American Airlines (AA) is a major airline in the United States. It is headquartered in Fort Worth, Texas, and operates scheduled flights throughout the United States, as well as flights to Latin America, Western Europe, and Japan. Since 1982, AA has been a subsidiary of the AMR Corporation, which also owns American Eagle and its subsidiary Executive Air (American's other commuter affiliate, American Connection, is independent of AMR). The chairman and CEO of AMR and AA is Gerard Arpey.
By many measures, including passenger traffic, fleet size, and number of employees, American is the largest airline in the world. As of October 2004, American served 172 cities with a fleet of 840 aircraft, handling 80 million passengers a year with an average of 2,600 daily departures.
American has five hubs: Dallas/Fort Worth, Chicago O'Hare, Miami, San Juan, and St. Louis. American also has major operations at Boston, New York LaGuardia and JFK, and Los Angeles, and operates maintenance bases at Tulsa, Kansas City, and Fort Worth Alliance.
American Airlines developed from a conglomeration of about 82 small airlines companies through a series of corporate acquisitions and reorganizations. In 1934, American Airways Company, in financial straits, was acquired by E.L. Cord, who renamed the company "American Airlines". Early in its history, the company was headquartered at Midway Airport in Chicago, Illinois. American's innovations during this period included the introduction of flight attendants and the "Admirals Club," which was initially an honorary club for valued passengers and later became the world's first airline lounge (at LaGuardia Airport).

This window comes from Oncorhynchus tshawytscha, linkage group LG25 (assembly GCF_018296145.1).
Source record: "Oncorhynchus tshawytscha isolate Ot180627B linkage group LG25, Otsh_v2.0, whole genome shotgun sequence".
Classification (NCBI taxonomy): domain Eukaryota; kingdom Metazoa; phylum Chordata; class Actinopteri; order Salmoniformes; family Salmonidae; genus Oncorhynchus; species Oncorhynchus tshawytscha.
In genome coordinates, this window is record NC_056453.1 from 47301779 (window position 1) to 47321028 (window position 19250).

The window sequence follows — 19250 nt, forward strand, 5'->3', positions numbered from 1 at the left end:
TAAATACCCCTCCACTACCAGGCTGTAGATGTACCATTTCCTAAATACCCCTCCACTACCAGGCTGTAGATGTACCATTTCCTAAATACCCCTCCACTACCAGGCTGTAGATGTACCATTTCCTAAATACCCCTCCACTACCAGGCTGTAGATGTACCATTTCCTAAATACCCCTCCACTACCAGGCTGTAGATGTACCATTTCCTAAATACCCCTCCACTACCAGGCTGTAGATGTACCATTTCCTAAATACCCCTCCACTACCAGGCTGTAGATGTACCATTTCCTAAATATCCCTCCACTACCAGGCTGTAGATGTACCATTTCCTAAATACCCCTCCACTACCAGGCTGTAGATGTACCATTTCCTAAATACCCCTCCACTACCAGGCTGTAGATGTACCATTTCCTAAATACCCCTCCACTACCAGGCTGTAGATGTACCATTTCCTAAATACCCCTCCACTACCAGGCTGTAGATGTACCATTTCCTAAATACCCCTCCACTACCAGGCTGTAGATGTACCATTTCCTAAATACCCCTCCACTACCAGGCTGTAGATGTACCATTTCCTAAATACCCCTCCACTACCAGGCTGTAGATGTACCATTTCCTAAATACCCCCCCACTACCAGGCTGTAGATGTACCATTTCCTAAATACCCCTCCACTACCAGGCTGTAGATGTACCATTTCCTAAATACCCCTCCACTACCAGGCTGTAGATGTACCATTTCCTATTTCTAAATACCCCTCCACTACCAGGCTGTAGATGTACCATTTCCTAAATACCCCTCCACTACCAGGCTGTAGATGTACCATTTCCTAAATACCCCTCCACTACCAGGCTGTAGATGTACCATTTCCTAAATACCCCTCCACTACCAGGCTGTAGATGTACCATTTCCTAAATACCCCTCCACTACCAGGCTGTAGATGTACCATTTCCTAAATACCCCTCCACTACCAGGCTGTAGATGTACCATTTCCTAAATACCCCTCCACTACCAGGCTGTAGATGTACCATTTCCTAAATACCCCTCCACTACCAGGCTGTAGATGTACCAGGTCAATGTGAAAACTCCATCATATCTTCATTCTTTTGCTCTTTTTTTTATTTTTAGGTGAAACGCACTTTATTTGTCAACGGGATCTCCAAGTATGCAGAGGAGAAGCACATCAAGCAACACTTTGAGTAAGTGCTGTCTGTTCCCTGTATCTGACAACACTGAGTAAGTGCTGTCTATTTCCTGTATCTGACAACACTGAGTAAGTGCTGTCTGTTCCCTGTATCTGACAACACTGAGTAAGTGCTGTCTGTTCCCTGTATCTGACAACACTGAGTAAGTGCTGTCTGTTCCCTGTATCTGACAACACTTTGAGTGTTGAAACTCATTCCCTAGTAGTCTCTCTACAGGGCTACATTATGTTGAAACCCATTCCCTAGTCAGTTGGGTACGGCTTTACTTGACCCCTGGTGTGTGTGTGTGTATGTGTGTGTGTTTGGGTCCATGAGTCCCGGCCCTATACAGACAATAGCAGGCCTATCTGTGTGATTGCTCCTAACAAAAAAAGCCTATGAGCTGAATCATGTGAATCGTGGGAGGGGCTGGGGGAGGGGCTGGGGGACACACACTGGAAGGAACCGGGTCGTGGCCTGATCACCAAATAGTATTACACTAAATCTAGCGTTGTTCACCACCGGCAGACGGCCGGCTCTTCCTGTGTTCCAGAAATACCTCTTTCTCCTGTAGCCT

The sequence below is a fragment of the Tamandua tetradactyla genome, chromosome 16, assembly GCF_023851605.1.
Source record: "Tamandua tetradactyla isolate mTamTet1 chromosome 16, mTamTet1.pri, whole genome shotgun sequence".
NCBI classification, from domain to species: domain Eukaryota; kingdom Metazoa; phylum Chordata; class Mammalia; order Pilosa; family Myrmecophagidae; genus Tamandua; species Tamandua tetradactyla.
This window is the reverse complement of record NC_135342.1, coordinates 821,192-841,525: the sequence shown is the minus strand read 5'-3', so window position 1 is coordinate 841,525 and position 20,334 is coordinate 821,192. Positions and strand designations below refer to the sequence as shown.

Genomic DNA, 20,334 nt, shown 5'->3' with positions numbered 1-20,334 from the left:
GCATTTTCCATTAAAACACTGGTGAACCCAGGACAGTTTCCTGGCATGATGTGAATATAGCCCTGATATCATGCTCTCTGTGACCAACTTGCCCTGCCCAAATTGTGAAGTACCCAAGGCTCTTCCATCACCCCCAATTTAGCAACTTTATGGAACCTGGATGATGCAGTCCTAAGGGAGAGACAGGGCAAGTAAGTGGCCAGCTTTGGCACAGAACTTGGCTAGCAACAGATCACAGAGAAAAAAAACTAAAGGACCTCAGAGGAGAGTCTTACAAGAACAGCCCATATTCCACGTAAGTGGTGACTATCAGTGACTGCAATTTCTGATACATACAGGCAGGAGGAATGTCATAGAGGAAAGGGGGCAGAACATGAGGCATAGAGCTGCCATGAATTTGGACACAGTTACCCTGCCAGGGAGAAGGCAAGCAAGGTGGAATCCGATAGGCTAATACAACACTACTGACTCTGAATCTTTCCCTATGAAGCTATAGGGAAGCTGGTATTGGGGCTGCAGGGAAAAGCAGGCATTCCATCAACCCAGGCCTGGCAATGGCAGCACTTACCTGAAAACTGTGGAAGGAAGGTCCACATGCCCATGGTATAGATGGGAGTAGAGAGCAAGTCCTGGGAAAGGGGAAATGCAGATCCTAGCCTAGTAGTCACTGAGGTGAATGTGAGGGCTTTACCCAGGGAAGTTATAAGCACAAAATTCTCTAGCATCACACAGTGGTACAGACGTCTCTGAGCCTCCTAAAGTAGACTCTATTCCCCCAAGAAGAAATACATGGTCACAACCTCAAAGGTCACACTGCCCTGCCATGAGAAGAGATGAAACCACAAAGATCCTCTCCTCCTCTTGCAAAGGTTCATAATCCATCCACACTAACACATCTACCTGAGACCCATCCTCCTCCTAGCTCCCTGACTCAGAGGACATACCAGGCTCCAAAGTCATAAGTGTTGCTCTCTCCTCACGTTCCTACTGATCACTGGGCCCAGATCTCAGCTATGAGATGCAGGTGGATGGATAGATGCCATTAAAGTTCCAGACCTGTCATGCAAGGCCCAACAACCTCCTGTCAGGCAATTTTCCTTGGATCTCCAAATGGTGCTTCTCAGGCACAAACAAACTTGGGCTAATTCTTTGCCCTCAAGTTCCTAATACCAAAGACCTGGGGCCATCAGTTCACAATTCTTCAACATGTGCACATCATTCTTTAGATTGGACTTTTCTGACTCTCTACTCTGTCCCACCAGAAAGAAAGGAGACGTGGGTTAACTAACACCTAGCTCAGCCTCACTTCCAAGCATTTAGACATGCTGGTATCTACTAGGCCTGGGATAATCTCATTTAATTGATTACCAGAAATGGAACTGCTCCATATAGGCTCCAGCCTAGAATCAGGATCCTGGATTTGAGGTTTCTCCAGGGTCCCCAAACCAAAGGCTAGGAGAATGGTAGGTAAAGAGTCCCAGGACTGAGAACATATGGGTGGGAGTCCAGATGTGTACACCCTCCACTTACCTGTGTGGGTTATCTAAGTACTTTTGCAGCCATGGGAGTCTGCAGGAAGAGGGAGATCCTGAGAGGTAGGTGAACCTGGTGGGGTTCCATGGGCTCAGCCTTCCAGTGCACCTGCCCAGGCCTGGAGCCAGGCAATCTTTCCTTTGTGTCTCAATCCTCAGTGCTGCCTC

The main American Airlines route until the late 1950s was from New York and Chicago to Los Angeles via Dallas. One of the early American Airlines presidents, C.R. (Cyrus Rowlett) Smith, worked closely with Donald Douglas to develop the DC-3, which American Airlines started flying in 1936.
With the introduction of "Astrojet" service in the 1960s, American's focus shifted to nonstop coast-to-coast flights, although it maintained feeder connections to other cities along its old route. During the 1970s, American flew to Australia and New Zealand, although it traded these routes to Pan Am in 1975 in exchange for routes to the Caribbean.
Following a financial slump in the 1970s under the leadership of former general counsel George Spater, American hired Robert Crandall as its CEO, who introduced many innovations including the world's first frequent flyer miles (AAdvantage) and corporate travel card (AAirpass). After discovering several thousand unused CRT terminals in a Tulsa hangar, Crandall ordered them refurbished and provided to travel agents, creating the first airline-owned agent-accessible computerized reservations system.
In the meantime, American Airlines had moved its corporate headquarters from New York City to Fort Worth, Texas in 1979 (under provisional CEO Al Casey), and changed its routing to a spoke-hub distribution paradigm starting in 1981, opening its first hubs in Dallas and Chicago. American began flights to Europe and Japan from these hubs in the mid-1980s. In the late 1980s, American opened three new hubs for north-south traffic, in Nashville, San Jose (added in the purchase of Air California), and Raleigh/Durham. All three were abandoned in the mid-1990s in favor of expanded service at Miami, which became a hub after American bought the South American operations of Eastern Airlines in 1990.